Secretive Delta IV Heavy rocket launch postponed indefinitely

Ongoing preparations for the launch of a Delta IV Heavy rocket in Florida.
The United Launch Alliance prepares to launch a Delta IV Heavy rocket at Cape Canaveral Space Force Station in Florida. (Image credit: United Launch Alliance)

UPDATE: The launch of the Delta IV Heavy rocket has been postponed indefinitely. According to a tweet from United Launch Alliance (ULA) posted on Thursday, an ongoing problem with a gaseous nitrogen pipeline has forced the team to scrub the mission and pick a new date. The statement reads:

"The team continues to troubleshoot the pipeline and more time is needed to instill confidence in the system. We will continue to work with our customer to confirm our next launch attempt and a new date will be provided upon resolution."

The launch was previosuly rescheduled to Friday (March 29) at 1:37 p.m. EDT, due to the issue. Here is the f
ull statement issued by the United Launch Alliance:

"The launch of a United Launch Alliance Delta IV Heavy carrying the NROL-70 mission for the National Reconnaissance Office was scrubbed due to an issue with the gaseous nitrogen pipeline which provides pneumatic pressure to the launch vehicle systems. The team initiated operations to secure the vehicle. The launch is now planned for Fri., March 29 at 1:37 p.m. EDT."

The United Launch Alliance's (ULA) last Delta rocket is scheduled to launch tomorrow (March 29) at 1:37 p.m. ET (5:37 p.m. GMT) on a classified mission for the U.S. National Reconnaissance Office (NRO) — and you can watch it live right here.

The launch will end a 64-year run for the Delta rocket fleet, which was designed to lift large payloads into space. The Delta IV Heavy rocket, which is the 16th of its kind to launch since 2004, will carry a secret cargo as it lifts off one last time from Space Launch Complex-37 at Cape Canaveral Space Force Station in Florida.

The ULA has not disclosed the nature of the payload that is blasting off into space, but it likely consists of a sophisticated satellite, according to Live Science's sister site The NRO is an agency within the U.S. Department of Defense tasked with designing and operating surveillance satellites, and it rarely makes the nature and purpose of its reconnaissance systems known to the public. 

All we know about the current mission is its name, NROL-70, and when it is scheduled to lift off, which you can watch live on a ULA webcast, embedded below. 

"The NROL-70 mission will strengthen the NRO's ability to provide a wide-range of timely intelligence information to national decision makers, warfighters, and intelligence analysts to protect the nation's vital interests and support humanitarian efforts worldwide," representatives of the ULA wrote in a mission statement.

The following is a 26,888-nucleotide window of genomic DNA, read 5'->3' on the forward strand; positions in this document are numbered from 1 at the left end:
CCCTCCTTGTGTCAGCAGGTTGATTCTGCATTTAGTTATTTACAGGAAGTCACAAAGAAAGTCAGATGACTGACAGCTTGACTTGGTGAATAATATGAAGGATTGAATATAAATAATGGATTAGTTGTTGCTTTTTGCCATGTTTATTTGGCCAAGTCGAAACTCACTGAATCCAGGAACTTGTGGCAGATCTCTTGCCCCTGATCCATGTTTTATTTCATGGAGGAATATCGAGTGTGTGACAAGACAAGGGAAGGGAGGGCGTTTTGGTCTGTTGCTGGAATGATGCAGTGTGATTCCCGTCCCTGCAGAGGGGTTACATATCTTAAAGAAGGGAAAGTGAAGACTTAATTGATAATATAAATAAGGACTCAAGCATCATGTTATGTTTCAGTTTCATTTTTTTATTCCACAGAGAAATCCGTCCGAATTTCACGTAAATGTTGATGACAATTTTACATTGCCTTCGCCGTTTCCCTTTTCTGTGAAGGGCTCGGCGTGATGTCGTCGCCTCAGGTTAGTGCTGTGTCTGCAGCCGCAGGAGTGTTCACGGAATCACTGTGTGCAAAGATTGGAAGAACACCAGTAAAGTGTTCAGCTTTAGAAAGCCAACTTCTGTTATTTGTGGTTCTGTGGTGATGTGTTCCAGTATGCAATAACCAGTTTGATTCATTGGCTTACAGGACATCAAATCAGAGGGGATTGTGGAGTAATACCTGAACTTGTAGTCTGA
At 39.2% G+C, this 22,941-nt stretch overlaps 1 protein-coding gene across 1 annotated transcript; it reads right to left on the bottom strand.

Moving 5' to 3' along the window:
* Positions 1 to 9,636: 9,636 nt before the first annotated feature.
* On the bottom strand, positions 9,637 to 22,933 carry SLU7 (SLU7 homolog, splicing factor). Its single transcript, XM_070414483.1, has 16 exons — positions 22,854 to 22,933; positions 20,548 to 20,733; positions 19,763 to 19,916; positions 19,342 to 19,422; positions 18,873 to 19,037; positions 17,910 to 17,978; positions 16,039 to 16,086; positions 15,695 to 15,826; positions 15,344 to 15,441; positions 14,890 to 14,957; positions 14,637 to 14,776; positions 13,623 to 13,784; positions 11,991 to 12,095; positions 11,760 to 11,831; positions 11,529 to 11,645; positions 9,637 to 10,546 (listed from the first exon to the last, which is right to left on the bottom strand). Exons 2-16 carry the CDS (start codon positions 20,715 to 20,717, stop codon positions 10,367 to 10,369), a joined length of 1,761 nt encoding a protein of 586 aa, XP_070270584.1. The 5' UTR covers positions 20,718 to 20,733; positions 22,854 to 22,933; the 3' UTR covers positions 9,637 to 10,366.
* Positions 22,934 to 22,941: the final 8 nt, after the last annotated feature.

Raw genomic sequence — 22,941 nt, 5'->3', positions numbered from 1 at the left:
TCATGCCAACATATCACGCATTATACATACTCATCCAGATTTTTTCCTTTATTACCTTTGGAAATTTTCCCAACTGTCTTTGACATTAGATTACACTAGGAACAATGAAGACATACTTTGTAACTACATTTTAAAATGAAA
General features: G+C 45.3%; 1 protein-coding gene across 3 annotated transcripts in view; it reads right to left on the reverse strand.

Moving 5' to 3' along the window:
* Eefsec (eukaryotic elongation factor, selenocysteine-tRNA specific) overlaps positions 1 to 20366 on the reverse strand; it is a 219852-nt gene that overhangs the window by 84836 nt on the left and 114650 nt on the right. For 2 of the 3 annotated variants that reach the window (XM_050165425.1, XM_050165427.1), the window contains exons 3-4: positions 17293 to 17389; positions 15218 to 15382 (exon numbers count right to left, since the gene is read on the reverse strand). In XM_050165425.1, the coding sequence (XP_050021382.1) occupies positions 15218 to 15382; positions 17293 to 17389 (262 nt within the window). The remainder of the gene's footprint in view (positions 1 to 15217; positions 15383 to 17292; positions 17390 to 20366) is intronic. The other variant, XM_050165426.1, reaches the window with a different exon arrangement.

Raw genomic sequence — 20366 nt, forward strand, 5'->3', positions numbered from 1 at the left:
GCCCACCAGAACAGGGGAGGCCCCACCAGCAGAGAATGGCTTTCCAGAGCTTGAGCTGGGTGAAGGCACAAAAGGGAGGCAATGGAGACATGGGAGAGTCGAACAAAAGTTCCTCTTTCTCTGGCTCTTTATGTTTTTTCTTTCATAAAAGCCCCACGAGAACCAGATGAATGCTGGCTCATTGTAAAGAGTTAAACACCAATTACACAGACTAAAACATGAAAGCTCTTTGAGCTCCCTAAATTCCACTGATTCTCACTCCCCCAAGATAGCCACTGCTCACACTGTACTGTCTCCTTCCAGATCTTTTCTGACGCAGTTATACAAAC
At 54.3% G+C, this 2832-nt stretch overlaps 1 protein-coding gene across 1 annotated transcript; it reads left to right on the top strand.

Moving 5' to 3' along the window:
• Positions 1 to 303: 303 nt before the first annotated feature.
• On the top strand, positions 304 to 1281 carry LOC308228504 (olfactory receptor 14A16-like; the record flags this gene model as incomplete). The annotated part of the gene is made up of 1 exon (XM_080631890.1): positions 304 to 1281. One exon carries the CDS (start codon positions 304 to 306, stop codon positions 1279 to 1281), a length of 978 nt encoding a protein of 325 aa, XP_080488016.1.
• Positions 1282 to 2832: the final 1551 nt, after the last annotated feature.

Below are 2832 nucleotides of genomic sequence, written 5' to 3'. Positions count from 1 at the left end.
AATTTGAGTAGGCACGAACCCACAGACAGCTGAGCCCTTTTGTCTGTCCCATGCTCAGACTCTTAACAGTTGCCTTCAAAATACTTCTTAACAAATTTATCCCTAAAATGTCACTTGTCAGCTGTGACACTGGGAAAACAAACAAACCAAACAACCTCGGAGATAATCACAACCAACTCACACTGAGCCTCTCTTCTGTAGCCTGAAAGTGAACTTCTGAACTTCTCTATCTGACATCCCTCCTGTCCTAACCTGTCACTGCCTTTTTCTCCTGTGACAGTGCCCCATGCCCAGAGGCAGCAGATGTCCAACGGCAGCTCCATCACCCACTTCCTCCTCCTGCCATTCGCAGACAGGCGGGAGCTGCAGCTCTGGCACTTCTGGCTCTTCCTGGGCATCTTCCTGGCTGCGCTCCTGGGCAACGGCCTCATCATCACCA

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It is uncertain whether the Delta rocket will actually take off at the newly announced time, as ground winds and cumulus clouds have created unfavorable conditions, already resulting in delays. The 45th Weather Squadron forecasts a 30% chance that the weather will settle down enough for launch on Thursday and a 60% chance of favorable conditions on Friday (March 29), according to Spaceflight Now

The National Reconnaissance Office, an agency within the U.S. Department of Defense, is using a Delta IV Heavy rocket to carry out its secretive NROL-70 mission. (Image credit: United Launch Alliance)

Ground winds are especially concerning, as there is a risk the rocket will be blown back against the launch tower, ULA president and CEO Tory Bruno said during a press conference. 

"It depends on the angle of the wind," Bruno said. "We can launch through a pretty narrow moment in time. So, if the winds calm down, even for just a few minutes… then we'll launch through that opportunity."

The Delta IV Heavy rocket is not the only rocket that is reaching the end of its career, with ULA also planning to retire Atlas V. The space launch company is making way for its new Vulcan Centaur rocket, whose controversial first mission — sending Astrobotic's ill-fated Peregrine lunar lander moonward — launched in early January. Despite a successful launch, the Peregrine spacecraft suffered a fuel leak almost immediately, cutting short its mission and forcing it to crash back through Earth's atmosphere on Jan. 19. 

Sascha Pare
Trainee staff writer

Sascha is a U.K.-based trainee staff writer at Live Science. She holds a bachelor’s degree in biology from the University of Southampton in England and a master’s degree in science communication from Imperial College London. Her work has appeared in The Guardian and the health website Zoe. Besides writing, she enjoys playing tennis, bread-making and browsing second-hand shops for hidden gems.